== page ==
Ocean Systems in a Changing Climate

Ocean Systems in a Changing Climate

FLBS Awarded $9.5 Million to Help Advance Understanding of Ocean Systems in a Changing Climate

A new research project led by the University of Montana’s Flathead Lake Biological Station (FLBS) is expanding the impact of the Bio Station’s renowned expertise beyond the Flathead watershed and into the depths of the ocean.

Dubbed SUBSEA—which stands for Subtropical Underwater Biogeochemistry and Subsurface Export Alliance—the project is one of five global science and technology projects selected by the Schmidt Sciences Ocean Biogeochemistry Virtual Institute (OBVI), which aims to address gaps in ocean data and modeling efforts by improving the breadth of research and expanding the capacity to understand ocean resources.

Led by FLBS aquatic microbial ecology professor Matthew Church, the SUBSEA research team will receive $9.5 million over the next five years to help refine details of ocean carbon cycling and ecosystem resilience.

“I’m most excited by the collaborative opportunities afforded by the Schmidt Sciences investment in our SUBSEA project,” said Church. “By bringing together an international team of scientists and cutting-edge tools this project will allow us to explore how plankton growth in understudied regions of the oceans modifies global climate.  We are particularly interested in improving understanding of how nutrient cycling in the upper ocean impacts carbon dioxide storage in the deep sea.”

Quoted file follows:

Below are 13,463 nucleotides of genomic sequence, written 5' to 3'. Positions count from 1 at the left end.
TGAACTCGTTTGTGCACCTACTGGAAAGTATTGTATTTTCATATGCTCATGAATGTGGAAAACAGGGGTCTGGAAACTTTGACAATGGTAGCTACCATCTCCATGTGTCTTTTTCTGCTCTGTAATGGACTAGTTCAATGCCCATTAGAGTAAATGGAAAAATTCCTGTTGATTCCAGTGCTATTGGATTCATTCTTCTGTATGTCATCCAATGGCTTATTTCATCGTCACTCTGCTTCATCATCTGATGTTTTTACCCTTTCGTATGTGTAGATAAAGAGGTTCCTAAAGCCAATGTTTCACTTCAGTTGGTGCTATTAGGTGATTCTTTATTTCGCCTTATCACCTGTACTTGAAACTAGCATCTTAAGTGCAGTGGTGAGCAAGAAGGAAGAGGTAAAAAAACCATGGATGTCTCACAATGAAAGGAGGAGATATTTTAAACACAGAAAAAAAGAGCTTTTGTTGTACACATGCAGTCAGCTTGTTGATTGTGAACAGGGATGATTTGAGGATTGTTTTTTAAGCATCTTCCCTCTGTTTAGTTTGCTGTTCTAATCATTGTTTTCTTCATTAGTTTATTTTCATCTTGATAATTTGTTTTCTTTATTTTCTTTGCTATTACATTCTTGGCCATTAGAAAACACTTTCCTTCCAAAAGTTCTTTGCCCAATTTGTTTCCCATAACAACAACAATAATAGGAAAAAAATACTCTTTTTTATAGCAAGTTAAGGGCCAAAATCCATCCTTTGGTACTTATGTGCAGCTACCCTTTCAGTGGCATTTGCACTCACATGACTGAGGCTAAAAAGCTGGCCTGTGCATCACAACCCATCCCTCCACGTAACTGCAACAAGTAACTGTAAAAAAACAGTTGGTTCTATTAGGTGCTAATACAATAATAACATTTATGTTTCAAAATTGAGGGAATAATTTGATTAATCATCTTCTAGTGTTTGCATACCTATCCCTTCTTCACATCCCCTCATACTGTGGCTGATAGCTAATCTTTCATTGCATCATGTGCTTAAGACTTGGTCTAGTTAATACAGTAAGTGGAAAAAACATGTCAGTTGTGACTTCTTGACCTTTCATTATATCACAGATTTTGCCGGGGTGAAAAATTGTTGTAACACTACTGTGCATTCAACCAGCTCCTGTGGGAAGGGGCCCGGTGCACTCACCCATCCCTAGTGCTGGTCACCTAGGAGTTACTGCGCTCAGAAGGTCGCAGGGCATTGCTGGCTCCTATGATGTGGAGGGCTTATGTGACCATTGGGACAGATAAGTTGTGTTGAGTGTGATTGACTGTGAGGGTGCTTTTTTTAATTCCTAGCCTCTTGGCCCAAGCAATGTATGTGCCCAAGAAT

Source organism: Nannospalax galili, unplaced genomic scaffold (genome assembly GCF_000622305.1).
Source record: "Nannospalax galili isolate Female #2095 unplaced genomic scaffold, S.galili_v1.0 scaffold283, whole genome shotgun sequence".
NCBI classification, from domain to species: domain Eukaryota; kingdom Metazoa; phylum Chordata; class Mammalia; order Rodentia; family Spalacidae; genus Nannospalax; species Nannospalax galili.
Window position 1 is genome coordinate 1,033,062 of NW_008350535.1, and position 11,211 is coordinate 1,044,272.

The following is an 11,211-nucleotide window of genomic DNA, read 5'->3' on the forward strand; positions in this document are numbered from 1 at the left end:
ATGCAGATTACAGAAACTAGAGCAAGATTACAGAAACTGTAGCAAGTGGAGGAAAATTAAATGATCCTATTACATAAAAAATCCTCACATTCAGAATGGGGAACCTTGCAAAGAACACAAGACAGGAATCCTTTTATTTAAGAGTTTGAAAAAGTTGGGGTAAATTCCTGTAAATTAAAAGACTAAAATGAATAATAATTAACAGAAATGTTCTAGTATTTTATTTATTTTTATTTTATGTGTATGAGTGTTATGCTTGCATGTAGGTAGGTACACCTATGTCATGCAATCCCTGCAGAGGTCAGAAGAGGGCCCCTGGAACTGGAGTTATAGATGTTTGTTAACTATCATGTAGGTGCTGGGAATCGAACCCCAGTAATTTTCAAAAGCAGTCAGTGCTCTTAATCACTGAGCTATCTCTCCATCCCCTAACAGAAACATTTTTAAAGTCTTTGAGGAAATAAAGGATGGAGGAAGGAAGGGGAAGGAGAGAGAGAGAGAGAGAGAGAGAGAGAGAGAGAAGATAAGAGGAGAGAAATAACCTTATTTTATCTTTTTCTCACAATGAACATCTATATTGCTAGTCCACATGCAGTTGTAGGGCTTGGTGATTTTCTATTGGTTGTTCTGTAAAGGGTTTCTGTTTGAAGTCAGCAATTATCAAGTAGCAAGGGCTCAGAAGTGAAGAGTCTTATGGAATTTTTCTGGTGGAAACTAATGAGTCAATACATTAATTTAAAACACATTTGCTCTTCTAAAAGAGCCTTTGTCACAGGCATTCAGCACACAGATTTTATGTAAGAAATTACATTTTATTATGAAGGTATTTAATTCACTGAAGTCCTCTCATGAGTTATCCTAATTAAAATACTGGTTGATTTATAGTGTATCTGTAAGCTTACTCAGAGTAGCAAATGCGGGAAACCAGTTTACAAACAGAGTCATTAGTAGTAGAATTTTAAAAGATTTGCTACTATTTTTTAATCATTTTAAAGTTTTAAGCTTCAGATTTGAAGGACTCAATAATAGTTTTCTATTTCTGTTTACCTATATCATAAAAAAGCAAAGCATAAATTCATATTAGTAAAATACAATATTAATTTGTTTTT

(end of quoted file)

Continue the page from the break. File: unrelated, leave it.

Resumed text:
Specifically, Church and his international collaborative team of scientists will focus on subtropical ocean gyres. Defined as large, circular currents propelled by wind and the Earth’s rotation, subtropical ocean gyres are some of the largest ecosystems on Earth. Algal production in these gyres consumes significant amounts of carbon dioxide, and sinking of these algal cells moves large quantities of carbon to the deep sea.

The SUBSEA project will examine how marine organisms in the photic zone—the area from sea surface to approximately 200 meters below the surface—affect the gyres’ absorption and circulation of carbon dioxide from the North Pacific to the South Atlantic. 

Started by Eric and Wendy Schmidt, Schmidt Sciences is bringing together 60 scientists from 11 countries through the five inaugural research projects selected by the OBVI program. The hope is that the research from SUBSEA and the four additional selected projects will provide clarity on how much carbon dioxide the ocean can hold and the resilience of marine ecosystems in a rapidly warming world. 

“The ocean plays a powerful role in regulating Earth’s climate and acts as a vast repository for carbon and heat,” said Lexa Skrivanek, OBVI program lead at Schmidt Sciences. “Studies to date reveal that the ocean has absorbed and stored nearly one-third of the carbon dioxide that humans have emitted over the last century. The question of whether it can continue to do so at the same rate is one of the most critical ones we face today.”